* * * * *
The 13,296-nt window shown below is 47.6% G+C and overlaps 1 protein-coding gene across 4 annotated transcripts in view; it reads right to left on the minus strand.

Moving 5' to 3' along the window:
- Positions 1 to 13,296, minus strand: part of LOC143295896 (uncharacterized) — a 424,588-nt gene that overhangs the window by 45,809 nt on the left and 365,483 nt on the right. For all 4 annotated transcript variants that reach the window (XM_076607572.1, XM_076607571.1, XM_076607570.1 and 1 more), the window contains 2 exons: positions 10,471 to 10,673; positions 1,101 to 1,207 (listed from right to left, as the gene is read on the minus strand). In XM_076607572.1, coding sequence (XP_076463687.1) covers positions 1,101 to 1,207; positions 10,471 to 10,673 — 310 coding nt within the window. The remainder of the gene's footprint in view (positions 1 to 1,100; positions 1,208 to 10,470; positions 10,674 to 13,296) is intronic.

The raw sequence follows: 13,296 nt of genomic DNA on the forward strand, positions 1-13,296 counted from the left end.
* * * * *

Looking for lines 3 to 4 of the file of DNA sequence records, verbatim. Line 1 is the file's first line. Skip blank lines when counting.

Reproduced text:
- Positions 1 to 13,296, minus strand: part of LOC143295896 (uncharacterized) — a 424,588-nt gene that overhangs the window by 45,809 nt on the left and 365,483 nt on the right. For all 4 annotated transcript variants that reach the window (XM_076607572.1, XM_076607571.1, XM_076607570.1 and 1 more), the window contains 2 exons: positions 10,471 to 10,673; positions 1,101 to 1,207 (listed from right to left, as the gene is read on the minus strand). In XM_076607572.1, coding sequence (XP_076463687.1) covers positions 1,101 to 1,207; positions 10,471 to 10,673 — 310 coding nt within the window. The remainder of the gene's footprint in view (positions 1 to 1,100; positions 1,208 to 10,470; positions 10,674 to 13,296) is intronic.

The raw sequence follows: 13,296 nt of genomic DNA on the forward strand, positions 1-13,296 counted from the left end.